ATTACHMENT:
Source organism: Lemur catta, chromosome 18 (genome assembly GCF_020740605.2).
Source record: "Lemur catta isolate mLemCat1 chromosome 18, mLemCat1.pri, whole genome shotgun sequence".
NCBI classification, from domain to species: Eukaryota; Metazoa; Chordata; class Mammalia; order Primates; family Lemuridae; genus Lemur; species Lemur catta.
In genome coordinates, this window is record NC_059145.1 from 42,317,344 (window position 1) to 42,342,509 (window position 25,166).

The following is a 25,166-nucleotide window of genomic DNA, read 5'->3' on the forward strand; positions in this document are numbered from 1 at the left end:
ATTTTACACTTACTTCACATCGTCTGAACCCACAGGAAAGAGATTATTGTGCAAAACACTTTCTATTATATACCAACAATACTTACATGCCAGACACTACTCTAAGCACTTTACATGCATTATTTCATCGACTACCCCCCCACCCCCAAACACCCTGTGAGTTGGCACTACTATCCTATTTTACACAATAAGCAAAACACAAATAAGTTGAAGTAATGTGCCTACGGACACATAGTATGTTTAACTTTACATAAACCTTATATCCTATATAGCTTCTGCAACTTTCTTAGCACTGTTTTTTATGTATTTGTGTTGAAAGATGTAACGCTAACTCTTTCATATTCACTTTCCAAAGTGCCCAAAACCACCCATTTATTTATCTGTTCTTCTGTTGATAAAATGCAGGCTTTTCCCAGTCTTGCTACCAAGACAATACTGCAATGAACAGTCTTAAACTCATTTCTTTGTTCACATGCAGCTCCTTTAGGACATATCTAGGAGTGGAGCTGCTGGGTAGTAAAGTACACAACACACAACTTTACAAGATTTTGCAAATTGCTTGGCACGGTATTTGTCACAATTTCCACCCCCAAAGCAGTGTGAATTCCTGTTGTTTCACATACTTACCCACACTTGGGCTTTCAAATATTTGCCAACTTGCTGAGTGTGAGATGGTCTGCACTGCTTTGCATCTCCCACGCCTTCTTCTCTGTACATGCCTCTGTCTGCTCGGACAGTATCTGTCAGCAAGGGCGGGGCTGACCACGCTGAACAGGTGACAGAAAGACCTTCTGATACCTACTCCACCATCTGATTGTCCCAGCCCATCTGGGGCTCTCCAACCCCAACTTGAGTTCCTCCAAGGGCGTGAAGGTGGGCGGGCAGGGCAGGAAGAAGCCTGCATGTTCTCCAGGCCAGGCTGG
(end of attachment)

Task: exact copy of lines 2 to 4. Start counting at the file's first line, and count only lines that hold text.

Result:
Source record: "Lemur catta isolate mLemCat1 chromosome 18, mLemCat1.pri, whole genome shotgun sequence".
NCBI classification, from domain to species: Eukaryota; Metazoa; Chordata; class Mammalia; order Primates; family Lemuridae; genus Lemur; species Lemur catta.
In genome coordinates, this window is record NC_059145.1 from 42,317,344 (window position 1) to 42,342,509 (window position 25,166).